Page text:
Reasons to be optimistic about emerging markets in 2020

CIO assesses the space and urges investors to stay the course to benefit from drivers of growth

Reasons to be optimistic about emerging markets in 2020

For investors with the stomach to stay the course and take advantage of global scope, emerging markets offer compelling opportunities.

That’s the view of Manraj Sekhon chief investment officer at Franklin Templeton Emerging Markets Equity, who believes that there are reasons to be optimistic about the asset class in 2020 and that technological innovation is leading to new investment opportunities in a number of countries.

He added that emerging markets are at a rare inflection point with multiple crosscurrents. A combination of the ultra-loose monetary policy hangover from the global financial crisis, a low global growth environment from weak manufacturing and industrial activity, the continued rise of the consumer, and the disruption and opportunities of the new economy have provided a heady mix.

Sekhon said: "While market sentiment in 2019 was weighed down by easing growth concerns, emerging market growth is forecast by the International Monetary Fund to accelerate in 2020 and remain more than double that of developed markets.

“Improving fiscal, economic and monetary policies and a renewed focus on structural reforms in many emerging markets has been gaining traction. Supported by more conducive monetary policies in developed economies and easing inflationary pressures, central banks in emerging markets generally turned more dovish in 2019. We expect this trend to continue in 2020, as policymakers have greater flexibility in stimulating economic activity.”

Addressing the trade conflict between China and US, he said that while tensions have de-escalated in the short term, Franklin Templeton Emerging Markets Equity expects the broader economic conflict to remain for some time, although a comprehensive agreement remains in the best interests of both sides. The Trump administration will be acutely aware of this heading into an election year, it added.

So where are the opportunities for 2020? Perversely, and eventually, China. It remains a frontrunner in the 5G arena and is expected to have some 600 million 5G subscribers by 2025, or about 40% of the forecasted 1.6 billion subscribers globally. Sekhon said that together with artificial intelligence (AI) and robotics, this will help drive growth in China’s new economy as it strives to become less reliant on the United States.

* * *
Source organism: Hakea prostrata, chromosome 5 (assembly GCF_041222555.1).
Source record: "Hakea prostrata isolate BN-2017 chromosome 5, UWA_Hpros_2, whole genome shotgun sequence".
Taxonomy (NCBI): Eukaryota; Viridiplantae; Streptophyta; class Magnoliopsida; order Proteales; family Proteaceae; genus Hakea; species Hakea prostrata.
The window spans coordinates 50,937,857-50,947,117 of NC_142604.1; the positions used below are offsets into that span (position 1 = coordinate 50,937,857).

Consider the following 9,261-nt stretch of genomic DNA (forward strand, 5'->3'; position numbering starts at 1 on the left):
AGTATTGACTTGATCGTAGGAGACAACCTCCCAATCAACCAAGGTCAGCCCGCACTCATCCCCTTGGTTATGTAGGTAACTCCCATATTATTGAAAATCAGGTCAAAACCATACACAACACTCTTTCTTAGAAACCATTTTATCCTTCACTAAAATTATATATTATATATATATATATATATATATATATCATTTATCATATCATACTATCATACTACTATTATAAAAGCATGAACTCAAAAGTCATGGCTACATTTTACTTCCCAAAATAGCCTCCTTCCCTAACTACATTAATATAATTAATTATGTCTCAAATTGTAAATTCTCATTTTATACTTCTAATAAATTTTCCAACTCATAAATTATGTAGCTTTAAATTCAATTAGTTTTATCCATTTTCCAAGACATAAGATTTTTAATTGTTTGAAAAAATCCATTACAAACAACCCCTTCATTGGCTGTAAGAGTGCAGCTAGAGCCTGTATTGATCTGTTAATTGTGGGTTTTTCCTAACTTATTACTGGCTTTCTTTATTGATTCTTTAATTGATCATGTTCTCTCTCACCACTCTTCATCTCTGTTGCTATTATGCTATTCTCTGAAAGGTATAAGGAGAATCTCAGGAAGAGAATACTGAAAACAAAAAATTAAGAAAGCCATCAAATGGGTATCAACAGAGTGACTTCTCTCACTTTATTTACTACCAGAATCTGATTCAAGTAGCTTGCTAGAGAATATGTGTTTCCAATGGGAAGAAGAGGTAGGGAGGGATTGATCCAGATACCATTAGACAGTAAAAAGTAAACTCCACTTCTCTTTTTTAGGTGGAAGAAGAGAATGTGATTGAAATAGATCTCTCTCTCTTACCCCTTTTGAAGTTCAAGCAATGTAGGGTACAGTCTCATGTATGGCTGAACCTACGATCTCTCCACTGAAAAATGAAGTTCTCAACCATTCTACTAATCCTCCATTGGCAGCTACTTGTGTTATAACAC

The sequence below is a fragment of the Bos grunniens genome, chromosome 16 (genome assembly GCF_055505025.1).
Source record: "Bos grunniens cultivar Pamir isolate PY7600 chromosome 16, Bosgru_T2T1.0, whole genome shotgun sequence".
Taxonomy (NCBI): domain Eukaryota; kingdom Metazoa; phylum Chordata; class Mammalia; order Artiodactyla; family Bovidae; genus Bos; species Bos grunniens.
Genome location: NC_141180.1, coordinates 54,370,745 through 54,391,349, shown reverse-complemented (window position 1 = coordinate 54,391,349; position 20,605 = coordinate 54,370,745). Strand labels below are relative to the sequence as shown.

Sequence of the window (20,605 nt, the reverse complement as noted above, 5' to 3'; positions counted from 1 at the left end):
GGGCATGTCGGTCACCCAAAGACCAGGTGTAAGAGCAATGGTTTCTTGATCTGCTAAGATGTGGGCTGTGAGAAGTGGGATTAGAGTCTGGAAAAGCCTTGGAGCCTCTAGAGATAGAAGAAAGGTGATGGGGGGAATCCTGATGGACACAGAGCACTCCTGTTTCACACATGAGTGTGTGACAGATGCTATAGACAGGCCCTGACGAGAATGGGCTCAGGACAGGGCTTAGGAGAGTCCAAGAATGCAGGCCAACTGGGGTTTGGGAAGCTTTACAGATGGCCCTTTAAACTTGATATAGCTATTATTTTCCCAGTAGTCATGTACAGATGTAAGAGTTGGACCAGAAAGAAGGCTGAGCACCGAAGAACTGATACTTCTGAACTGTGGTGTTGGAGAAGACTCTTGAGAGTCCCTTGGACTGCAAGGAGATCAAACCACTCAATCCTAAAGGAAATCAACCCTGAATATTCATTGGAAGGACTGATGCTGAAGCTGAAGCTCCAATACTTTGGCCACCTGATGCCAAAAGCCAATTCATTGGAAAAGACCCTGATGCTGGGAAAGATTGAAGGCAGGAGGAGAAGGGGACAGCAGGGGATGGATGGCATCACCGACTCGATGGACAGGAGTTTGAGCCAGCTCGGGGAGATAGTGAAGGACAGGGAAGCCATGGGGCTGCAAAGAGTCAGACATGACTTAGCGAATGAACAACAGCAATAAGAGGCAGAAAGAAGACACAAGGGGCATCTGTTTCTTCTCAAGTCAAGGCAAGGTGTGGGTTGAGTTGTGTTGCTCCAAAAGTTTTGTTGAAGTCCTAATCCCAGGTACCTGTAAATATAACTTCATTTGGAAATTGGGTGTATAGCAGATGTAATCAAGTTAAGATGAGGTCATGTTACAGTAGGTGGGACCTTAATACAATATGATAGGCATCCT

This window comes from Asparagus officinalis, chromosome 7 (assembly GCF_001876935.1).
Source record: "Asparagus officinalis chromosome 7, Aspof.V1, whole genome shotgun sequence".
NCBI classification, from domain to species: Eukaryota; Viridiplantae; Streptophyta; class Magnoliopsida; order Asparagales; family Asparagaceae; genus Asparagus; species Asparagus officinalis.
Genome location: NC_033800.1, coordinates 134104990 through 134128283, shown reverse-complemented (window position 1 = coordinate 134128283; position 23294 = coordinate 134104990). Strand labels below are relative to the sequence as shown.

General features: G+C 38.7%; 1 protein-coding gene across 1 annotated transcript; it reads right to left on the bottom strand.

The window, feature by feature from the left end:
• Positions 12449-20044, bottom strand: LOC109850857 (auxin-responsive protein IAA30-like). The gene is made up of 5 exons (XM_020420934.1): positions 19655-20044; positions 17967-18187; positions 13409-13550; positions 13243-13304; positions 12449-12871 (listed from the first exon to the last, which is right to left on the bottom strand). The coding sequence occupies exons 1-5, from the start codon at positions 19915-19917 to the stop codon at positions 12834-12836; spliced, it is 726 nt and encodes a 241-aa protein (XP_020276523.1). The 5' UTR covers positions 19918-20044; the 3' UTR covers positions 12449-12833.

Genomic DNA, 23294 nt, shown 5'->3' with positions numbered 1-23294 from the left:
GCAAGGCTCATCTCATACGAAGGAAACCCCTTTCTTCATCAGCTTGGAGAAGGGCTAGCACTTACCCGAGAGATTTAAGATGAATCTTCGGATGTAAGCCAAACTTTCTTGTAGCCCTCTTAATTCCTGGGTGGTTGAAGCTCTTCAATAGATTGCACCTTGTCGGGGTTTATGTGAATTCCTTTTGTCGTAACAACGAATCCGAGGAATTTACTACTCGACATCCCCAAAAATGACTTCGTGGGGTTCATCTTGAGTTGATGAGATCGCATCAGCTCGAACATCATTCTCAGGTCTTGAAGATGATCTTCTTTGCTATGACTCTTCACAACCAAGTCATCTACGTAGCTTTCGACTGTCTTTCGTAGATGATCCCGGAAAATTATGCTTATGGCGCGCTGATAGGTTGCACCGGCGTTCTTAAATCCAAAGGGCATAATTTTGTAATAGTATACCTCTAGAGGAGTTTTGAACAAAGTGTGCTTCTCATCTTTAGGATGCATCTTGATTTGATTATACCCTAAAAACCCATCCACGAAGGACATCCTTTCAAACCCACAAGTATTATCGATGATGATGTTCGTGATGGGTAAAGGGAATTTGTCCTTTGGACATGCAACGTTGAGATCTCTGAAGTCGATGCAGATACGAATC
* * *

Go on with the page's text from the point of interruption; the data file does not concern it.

“In our view, China will emerge stronger and more self-reliant with multiple pillars of economic support through this crisis.”

Other areas in interest include:


“Taiwan has seen some spillover benefits from the trade war as its companies start onshoring some operations. Government incentives to attract operations back to Taiwan mean that this will have ripple effects on the domestic economy.”


“As one of the largest and fastest-growing markets for digital consumers, India is a market where disruptive technology is driving productivity and deflation more than generally expected, with value accruing to end-users. Key reforms—including the recent reduction in corporate tax rates, measures to improve the regulatory environment and monetary easing—will likely steady the economy.”


“Optimism surrounding the government’s economic agenda has resulted in a more favorable investment climate. While the country’s economic recovery has been slower than expected, we believe government and central bank efforts are improving the country’s longer-term growth potential. Inflation has remained under control, allowing the central bank to ease rates to record lows to stimulate the economy. Social security reform is key to stimulating investment and credit, which will help improve economic activity and can significantly reduce Brazil’s fiscal deficit. A major privatization plan has also been announced, and tax and other structural reforms should improve the ease of doing business.”

Sekhon believes that the emerging market landscape continues to transform as policymakers focus on building resilience during times of stress.  He backed the asset class’ new level of diversification and pointed to domestic consumption and technology as being new drivers of growth, while adding that areas such as e-commerce, digital banking and mobile computing will be fundamental drivers of emerging markets for years to come.

He said: “Much noise and conflicting signals dominated 2019, which led many investors to limit their risk appetite and discount the long-term growth drivers in emerging markets. While some of these uncertainties may persist in the near term, we believe it is essential to stay the course. The markets are just beginning to realize opportunities from technology disruption and the transition of businesses away from traditional models. We believe the investment scope in the emerging world is wide and promising for investors who can overlook near-term volatility and invest for the longer term.”


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